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      Ali clearly lost nine rounds through the 14th. Round 15 shouldn’t have mattered. But Ali had the boxing world by the testicles, that’s why they always prolonged his legacy. He couldn’t beat Norton. They gave Spinks a decision because they knew Ali would beat him in a rematch, when he was in shape, and that would make a good story.

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    • June 12, 2021 at 10:50 am
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      I don’t know what fight some people are watching. Norton clearly beat Ali. If it was at all close, and it really wasn’t, do you think Norton’s corner would have told him to play it safe in round 15? The punch stats are available for this fight, just check it out. And check out the fighters’ reactions, and that of their corners at the final bell.

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  • September 29, 2016 at 11:48 am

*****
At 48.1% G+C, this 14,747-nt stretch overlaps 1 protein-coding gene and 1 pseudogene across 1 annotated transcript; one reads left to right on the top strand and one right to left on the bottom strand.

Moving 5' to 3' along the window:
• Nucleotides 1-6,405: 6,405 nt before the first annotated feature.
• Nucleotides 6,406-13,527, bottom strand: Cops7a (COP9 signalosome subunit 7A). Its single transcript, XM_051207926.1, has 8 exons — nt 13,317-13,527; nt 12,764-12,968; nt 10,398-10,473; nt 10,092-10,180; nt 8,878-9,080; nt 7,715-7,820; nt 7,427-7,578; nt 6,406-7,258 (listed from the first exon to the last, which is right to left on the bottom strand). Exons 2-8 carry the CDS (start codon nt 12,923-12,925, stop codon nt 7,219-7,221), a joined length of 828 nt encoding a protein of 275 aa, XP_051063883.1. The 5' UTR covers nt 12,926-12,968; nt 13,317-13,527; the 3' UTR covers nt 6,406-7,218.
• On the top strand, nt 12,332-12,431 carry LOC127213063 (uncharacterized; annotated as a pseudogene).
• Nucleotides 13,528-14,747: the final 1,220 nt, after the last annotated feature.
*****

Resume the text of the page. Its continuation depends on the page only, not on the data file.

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    Definitely a close fight, I always thought Norton won, but I’ll have to go back and watch it again (I don’t really need a reason, but this time I have one).

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    • December 10, 2016 at 1:29 am
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      I had the same curiosity and decided to watch it and score it myself. I was surprised to conclude an Ali victory, 145-143 using the 10 point system. It was very close and I scored three rounds even, but my decision was similar to the official verdict. Have you watched it again?

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  • October 6, 2016 at 7:00 am
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    I watched this a few months ago and actually had Ali winning by 2-3 rounds. Although there were a number of close rounds, I preferred Ali’s work, his ring generalship and cleaner blows.

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  • October 15, 2016 at 9:35 am
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    Get real, he kept fighting because he was addicted to having lots of money.